This column presents “Patriot Profiles” to provide readers insight into the lives of our country’s heroes.By Jeanne McKinney
It was an unusual Christmas Day in Musa Qal’eh, Afghanistan, the last stop of an historic tour. Everyone in 2nd Battalion 7th Fox Company (2/7) was excited for the arrival of Marine Corps Commandant James Amos and his travel partner, Mrs. Bonnie Amos. On Dec 21, 2012, the Amos’ left the U.S. and flew in military aircraft across seas and continents to their destination: Forward Operating Bases (FOBs) in the wilds of the country. On their hearts and minds were thousands of troops working hard in a war-torn land. As a V-22 Osprey flew them in, Bonnie was elated and anxious to wrap a Merry Christmas hug around Marines she calls her “kids.”
While General Amos and Sergeant Major Barrett were engaging with their troops, Bonnie was sniffed and licked by Corporal Dunn, an IED chocolate Labrador, who allowed her to sit on his bench. “I’m loving on this dog,” she says, telling it, “I’m a girl – that’s why I smell different,” making the guys who had gathered around laugh. Camp cook, Lance Corporal “Cookie” Haynes, had prepared a sumptuous Christmas dinner. When Cookie found out a prior commitment would make the special guests miss his dinner he said, “I spent all evening making homemade apple pies for the company. Would you please have an apple pie with us?” “It was the best apple pie I have ever put in my mouth,” Bonnie said.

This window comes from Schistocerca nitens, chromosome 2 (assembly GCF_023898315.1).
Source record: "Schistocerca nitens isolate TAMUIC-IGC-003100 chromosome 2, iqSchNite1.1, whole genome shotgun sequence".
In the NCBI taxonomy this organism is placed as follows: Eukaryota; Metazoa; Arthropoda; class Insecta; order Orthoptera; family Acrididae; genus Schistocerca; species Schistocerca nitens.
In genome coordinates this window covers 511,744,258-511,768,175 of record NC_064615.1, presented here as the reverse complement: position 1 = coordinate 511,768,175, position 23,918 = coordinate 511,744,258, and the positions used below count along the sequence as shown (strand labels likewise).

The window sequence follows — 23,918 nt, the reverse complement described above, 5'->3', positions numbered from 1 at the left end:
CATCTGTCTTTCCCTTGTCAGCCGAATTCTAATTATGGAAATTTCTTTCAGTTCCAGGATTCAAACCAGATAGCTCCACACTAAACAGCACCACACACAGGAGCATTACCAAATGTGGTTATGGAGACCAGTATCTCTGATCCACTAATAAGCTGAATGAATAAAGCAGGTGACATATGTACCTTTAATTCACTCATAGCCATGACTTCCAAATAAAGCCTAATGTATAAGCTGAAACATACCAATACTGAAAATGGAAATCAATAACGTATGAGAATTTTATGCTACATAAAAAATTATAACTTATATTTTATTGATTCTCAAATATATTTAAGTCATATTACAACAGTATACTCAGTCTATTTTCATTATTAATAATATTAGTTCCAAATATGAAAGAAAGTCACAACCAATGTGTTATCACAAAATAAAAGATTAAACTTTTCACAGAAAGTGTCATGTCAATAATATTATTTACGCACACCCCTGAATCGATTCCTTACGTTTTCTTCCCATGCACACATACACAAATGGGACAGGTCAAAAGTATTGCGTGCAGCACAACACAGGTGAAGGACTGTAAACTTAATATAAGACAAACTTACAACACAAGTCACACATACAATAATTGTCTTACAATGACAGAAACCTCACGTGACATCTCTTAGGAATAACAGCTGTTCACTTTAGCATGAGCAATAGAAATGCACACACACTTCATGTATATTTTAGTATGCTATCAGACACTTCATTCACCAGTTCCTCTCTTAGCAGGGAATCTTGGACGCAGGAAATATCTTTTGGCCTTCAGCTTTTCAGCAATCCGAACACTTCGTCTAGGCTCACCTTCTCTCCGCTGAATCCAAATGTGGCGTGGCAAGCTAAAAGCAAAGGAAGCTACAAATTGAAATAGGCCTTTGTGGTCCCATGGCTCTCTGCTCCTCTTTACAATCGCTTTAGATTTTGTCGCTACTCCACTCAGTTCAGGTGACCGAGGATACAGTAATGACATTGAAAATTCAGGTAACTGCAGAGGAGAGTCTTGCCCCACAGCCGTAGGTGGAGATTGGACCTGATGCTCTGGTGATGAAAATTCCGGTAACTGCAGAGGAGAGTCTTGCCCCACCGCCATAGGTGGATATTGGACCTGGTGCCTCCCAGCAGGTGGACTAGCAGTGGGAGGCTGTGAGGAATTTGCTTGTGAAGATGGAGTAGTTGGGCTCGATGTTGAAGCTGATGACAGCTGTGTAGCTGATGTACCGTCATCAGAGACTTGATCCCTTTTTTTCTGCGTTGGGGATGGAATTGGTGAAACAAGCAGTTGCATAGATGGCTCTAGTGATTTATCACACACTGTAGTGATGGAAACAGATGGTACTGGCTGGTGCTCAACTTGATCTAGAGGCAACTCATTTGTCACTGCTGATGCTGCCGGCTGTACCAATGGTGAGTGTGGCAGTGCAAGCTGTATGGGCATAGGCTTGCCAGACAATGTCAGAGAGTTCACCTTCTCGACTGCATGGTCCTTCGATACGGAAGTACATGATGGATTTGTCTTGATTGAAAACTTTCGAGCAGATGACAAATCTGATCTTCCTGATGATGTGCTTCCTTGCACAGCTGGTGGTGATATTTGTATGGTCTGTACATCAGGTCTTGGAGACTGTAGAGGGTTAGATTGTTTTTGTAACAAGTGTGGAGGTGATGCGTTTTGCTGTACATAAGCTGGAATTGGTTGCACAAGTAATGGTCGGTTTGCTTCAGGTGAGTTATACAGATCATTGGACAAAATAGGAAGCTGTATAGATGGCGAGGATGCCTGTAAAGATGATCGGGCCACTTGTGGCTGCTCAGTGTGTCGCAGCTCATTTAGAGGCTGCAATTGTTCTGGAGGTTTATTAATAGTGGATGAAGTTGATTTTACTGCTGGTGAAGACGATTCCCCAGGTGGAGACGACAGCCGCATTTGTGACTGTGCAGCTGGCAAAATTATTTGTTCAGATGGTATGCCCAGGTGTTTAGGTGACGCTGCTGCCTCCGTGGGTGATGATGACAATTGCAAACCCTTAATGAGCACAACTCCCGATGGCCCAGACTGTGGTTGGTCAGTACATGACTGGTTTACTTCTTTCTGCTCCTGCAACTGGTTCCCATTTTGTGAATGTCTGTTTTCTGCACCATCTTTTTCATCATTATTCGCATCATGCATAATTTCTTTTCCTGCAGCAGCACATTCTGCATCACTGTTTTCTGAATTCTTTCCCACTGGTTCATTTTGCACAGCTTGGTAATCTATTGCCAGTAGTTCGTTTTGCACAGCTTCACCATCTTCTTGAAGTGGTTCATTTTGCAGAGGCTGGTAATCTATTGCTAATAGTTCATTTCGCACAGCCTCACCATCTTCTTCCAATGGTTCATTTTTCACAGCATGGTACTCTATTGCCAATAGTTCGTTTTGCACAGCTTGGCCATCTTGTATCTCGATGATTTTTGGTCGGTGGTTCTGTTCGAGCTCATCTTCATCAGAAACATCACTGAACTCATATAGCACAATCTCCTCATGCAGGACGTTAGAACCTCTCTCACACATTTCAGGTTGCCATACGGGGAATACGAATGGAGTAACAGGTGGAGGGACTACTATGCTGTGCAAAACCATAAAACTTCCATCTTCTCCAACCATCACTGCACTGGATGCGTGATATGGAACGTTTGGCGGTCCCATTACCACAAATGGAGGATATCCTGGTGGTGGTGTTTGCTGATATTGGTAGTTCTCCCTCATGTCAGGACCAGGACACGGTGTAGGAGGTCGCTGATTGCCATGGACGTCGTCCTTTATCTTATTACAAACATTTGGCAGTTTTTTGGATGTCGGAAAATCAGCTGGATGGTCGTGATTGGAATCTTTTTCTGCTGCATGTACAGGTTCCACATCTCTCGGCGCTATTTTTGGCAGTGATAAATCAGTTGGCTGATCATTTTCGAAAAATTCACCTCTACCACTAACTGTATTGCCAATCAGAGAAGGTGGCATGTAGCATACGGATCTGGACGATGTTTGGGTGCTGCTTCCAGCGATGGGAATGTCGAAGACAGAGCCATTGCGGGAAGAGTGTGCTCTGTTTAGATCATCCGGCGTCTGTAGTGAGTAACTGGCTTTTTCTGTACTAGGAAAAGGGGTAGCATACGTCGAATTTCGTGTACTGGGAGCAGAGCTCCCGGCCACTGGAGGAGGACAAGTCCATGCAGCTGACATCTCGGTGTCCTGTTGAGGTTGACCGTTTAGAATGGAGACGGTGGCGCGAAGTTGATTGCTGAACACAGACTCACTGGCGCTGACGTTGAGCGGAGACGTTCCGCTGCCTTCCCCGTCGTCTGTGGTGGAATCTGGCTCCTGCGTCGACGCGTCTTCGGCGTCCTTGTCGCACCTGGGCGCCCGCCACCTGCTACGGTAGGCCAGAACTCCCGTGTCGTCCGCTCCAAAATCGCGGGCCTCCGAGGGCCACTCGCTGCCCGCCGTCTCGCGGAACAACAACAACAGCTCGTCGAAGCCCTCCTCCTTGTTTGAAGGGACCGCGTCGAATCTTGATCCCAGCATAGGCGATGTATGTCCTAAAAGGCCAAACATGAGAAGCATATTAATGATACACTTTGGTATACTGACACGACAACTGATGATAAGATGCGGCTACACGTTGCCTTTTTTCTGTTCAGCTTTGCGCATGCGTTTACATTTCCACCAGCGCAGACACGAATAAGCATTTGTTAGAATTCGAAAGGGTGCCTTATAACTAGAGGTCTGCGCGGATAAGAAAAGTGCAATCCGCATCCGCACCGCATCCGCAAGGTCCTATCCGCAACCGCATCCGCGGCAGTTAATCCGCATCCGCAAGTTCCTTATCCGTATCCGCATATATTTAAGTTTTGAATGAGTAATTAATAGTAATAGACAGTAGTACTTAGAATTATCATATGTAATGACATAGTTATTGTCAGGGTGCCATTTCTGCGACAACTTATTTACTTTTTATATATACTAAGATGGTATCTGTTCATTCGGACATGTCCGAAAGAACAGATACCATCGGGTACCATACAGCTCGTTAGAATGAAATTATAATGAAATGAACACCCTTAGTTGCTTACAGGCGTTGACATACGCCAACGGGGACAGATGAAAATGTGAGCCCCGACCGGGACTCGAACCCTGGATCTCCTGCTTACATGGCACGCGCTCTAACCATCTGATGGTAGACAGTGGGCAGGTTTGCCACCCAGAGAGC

Captain Thomas Harris, 2/7 Company Commander, had to set Bonnie straight when she said, “When we leave, you might not have Cookie or your dog.” Harris took her by the shoulders and replied, “Ma’am, you can have any of us in the company, but you can’t take Cookie or the dog.” He added, “My mom is going to be so thrilled you got to hug me…I can’t believe you are here.”
At first Gen. Amos wasn’t keen on Bonnie going. She got in cahoots with Major General Charles Gurganus, in charge on the ground side over there, along with General John Allen, Commanding General of International Security Assistance Force (ISAF), and longtime friend General James Mattis, Central Command. All of them agreed that Bonnie would be the perfect person for the Marines right now and one to bring good news about their successes back home.
“I was embarking on the adventure of a lifetime,” remembers Bonnie. Their first stop on Dec. 23 was Camp Bastion, a camp held by the British, then by jeep they traveled over sand and gravel roads to Camp Leatherneck, a main operating base in the Helmund Province originally set up for 20,000 Marines, but now houses about 7,000 still in support of Operation Enduring Freedom.